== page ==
The city of Seoul is an ever-evolving clash of old and new, modern and traditional, historic and futuristic. The neighbourhood of Bukchon provides the visitor a sense of this antagonistic soul of Seoul in a microcosmos: a walk through its hilly streets will transport you 600 years back in time to the Joseon Dynasty, and one minute later it will offer you some of the city’s most current and bubbling youth and pop culture.
When you step off the orange line at Anguk and ascend the subway stairs that transport you from subterranean Seoul to the edges of Bukchon, you will catch your first glimpse of the hills that carry this neighbourhood. You will pass a Starbucks and a 7Eleven, as you do anywhere in Seoul, but as you continue to walk, these features of our modern globalised world begin to blend with the remains of a Korea as it existed in a time when the outside world had not yet reached its shores.
Bukchon is situated in northern Seoul where it is sandwiched between the leafy gardens of Gyeongbokgung Palace and Changdeokgung Palace. During the Joseon Dynasty which lasted between 1392 and 1897, Bukchon was traditionally the residential quarter of high-ranking government officials and nobility who were affiliated with the palaces. It is one of the few places in Seoul where you can still see the traditional hanok houses: wooden structures with the slanted tiled roofs that are so typical of the Far East. These houses were built to provide comfort in both Korea’s hot and humid summers as well as its winters which often see temperatures of well below -15 degrees Celsius.
When I first visited Bukchon in 2007, it was really nothing more than a fine collection of hanok houses. They formed the backdrop of a tranquil afternoon walk that I took on one of my weekends while living in the city as an exchange student. The car-free alleys wound up and down and from certain viewpoints I was able to take magnificent pictures of a sea of tiled roofs which contrasted with the highrise of the modern city looming just behind them. The streets were quiet; the only life I observed was an old lady sweeping the street, a school boy and his little sister running home from their homework class, and perhaps a couple of cats idling about in the August sun. The tranquility of the area was mesmerising – Seoul is one of those 24/7 cities that are always wide awake, most notably my own neighbourhood Sinchon with its sensory overload of neon lights, shops blasting K-pop music from their open doors, joyful students, strings of cars, promotion girls fitted with handsfree microphones and its dubious annotation in the Guinness Book of World Records for being the neighbourhood with the largest amount of bars per square meter on the planet. Bukchon seemed like a world away from all that, providing a sense of time travel into the Korea of many centuries ago.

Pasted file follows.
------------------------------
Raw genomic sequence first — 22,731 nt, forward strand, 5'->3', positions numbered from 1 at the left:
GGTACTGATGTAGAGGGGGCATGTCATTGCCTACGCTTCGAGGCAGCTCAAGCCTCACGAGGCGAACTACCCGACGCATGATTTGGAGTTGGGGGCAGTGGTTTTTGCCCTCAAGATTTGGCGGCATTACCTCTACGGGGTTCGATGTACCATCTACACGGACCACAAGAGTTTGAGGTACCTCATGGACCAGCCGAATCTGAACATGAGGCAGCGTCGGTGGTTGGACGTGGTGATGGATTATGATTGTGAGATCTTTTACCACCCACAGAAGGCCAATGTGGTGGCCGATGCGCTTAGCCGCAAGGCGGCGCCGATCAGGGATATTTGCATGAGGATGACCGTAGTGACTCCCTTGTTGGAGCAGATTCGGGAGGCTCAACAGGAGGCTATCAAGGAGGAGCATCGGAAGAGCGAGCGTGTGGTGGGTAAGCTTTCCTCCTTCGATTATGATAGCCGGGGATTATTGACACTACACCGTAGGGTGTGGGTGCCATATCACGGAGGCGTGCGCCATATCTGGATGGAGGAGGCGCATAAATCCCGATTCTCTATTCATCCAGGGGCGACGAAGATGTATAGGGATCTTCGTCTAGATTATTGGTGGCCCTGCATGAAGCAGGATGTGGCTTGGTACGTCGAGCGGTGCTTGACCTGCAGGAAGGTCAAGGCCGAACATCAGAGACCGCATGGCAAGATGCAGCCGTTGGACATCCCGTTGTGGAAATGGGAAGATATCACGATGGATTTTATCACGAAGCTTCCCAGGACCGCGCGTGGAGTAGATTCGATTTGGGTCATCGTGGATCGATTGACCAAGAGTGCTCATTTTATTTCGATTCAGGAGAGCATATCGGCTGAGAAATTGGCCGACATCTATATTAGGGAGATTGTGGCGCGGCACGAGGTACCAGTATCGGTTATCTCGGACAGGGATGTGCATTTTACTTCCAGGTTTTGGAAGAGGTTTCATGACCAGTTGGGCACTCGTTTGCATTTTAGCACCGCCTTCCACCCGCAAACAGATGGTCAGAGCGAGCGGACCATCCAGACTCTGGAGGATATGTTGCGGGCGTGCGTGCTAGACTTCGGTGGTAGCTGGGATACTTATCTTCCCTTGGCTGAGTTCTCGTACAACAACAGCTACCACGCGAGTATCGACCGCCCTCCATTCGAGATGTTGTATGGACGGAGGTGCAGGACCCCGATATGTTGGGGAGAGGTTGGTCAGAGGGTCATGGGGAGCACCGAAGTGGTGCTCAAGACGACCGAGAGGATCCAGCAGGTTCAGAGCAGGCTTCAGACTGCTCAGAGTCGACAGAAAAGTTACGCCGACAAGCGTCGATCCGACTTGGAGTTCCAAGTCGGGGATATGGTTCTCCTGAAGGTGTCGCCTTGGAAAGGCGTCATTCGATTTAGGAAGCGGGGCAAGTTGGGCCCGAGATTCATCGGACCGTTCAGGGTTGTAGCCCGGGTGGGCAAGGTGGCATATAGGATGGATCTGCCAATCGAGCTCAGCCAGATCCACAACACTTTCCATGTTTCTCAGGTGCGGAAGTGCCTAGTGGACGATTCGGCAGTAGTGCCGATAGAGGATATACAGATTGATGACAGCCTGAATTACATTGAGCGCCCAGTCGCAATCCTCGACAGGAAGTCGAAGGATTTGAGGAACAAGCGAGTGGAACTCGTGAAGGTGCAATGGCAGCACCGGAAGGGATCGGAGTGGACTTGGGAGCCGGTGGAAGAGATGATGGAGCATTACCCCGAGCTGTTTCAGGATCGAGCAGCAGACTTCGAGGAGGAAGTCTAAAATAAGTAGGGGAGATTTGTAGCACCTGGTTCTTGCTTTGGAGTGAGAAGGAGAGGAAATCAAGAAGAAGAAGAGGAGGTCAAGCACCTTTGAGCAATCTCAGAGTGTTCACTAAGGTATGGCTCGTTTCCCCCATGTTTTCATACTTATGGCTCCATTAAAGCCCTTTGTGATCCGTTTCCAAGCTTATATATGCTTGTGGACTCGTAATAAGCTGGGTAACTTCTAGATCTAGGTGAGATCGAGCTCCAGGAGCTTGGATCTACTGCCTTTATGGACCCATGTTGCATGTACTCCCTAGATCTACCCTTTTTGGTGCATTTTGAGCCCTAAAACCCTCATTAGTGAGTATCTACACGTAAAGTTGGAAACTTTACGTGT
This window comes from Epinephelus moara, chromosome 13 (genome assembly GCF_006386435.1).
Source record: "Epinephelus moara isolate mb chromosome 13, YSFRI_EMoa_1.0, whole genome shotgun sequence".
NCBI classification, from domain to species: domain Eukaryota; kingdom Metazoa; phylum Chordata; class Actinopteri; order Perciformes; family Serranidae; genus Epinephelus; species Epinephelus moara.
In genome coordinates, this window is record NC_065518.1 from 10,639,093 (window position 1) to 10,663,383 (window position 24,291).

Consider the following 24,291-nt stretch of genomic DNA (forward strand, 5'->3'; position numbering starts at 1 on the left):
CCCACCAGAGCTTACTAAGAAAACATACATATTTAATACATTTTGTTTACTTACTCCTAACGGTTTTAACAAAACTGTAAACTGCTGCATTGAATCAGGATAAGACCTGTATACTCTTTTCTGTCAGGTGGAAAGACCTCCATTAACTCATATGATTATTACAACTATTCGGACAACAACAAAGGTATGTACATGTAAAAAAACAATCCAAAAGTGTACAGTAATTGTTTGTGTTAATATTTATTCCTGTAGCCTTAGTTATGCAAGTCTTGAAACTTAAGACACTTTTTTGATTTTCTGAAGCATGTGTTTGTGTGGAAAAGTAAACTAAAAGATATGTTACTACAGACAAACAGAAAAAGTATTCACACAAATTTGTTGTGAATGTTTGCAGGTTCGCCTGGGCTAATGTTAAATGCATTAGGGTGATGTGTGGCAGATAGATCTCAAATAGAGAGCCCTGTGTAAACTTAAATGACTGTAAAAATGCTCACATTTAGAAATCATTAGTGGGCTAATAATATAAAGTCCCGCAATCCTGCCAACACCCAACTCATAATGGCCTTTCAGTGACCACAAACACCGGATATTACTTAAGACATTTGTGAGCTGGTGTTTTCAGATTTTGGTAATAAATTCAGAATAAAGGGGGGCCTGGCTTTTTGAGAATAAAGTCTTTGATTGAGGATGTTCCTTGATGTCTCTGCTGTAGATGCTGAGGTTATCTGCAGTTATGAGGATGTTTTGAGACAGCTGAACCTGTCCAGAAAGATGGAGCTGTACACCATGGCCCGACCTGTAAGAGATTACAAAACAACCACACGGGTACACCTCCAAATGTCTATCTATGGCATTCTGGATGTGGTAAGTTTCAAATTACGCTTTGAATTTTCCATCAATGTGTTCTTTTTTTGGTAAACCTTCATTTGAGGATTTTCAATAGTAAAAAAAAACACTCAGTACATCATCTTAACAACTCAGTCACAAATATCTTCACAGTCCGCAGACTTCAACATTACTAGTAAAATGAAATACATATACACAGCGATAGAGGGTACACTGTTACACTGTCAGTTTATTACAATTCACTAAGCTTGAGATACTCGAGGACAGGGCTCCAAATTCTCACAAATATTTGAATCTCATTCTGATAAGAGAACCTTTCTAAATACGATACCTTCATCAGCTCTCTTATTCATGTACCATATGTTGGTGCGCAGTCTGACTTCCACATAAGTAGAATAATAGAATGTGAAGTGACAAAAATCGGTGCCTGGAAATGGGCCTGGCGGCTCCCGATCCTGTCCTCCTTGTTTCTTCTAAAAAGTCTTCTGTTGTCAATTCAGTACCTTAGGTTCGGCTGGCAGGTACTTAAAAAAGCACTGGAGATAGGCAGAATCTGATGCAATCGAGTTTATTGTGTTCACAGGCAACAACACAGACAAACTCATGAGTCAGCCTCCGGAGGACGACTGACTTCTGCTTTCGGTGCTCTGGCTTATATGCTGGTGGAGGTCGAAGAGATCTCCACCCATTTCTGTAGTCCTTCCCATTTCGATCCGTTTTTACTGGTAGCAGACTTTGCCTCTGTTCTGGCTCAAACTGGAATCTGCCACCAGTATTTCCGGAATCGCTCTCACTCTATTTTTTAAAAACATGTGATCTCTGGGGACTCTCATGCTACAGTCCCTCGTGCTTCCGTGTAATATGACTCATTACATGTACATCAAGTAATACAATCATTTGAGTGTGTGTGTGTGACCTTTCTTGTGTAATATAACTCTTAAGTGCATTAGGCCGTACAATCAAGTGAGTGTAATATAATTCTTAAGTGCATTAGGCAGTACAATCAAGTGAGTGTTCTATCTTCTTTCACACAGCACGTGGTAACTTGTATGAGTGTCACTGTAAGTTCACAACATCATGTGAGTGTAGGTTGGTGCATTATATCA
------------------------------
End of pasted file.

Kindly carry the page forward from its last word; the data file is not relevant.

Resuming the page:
Flash forward to 2016. Nine years after my initial calming visit to Bukchon, it is obvious that Seoul’s fast-paced stride into modernity has not bypassed this area. It is always incredible to see how Seoul continues to morph and transform at a speed that is hard for any mortal being to keep up with. Leave one year between two visits to any given neighbourhood in the city and you won’t recognise it without blinking once or twice: subway stations will have tunnelled their way in underground, 20-story department stores will have shot up like mushrooms, and dozens of shops and restaurants will have replaced the dozens of other shops and restaurants that were there before. Seoul always moves on and never stops, and so Bukchon is now also riding the wave of modernity into the future.
Where in 2007 there had been quiet alleys, these are now teeming with mostly Chinese and Japanese tourists. Where there were rows of solemn and nearly deserted hanok houses, there are now scores of art galleries, craft workshops and concept stores that beckon you to empty your wallet on the kind of purchases you really want but do not really need. Where there was perhaps one lonely tea shop there are now countless bars and restaurants to rest your tired feet and satisfy your hungry stomach. Within the space of less than 10 years, Bukchon has transformed wildly into a kind of hipster heaven that can compete with some of London’s, Berlin’s or New York’s most trendy and sophisticated neighbourhoods – except it has a prime advantage in its fairy tale decor of historic hanok, and the views from the tops of its hills that offer you insight into the very essence of Seoul: the elegance of the traditional royal palaces engulfed by a sea of sky scrapers and multilane highways. In Bukchon the old and new that form the heart of the city merge and melt together, like a yin-yang symbol, keeping each other perfectly in check – while it lasts, as Seoul’s stride into the future does not show any signs of stopping.
How to visit Bukchon Hanok Village
Getting to Bukchon
Metro – Take subway line 3 (the orange line) and get off at Anguk station, exit 1 or 2 and walk in the northern direction.
Bus – Bus 2 to Jongno, get off at Bukchon Hanok Village bus stop.
A walk around Bukchon can easily be combined with a visit to either Changdeokgung Palace or Gyeongbokgung Palace or both, as Bukchon is nestled in between these two sights.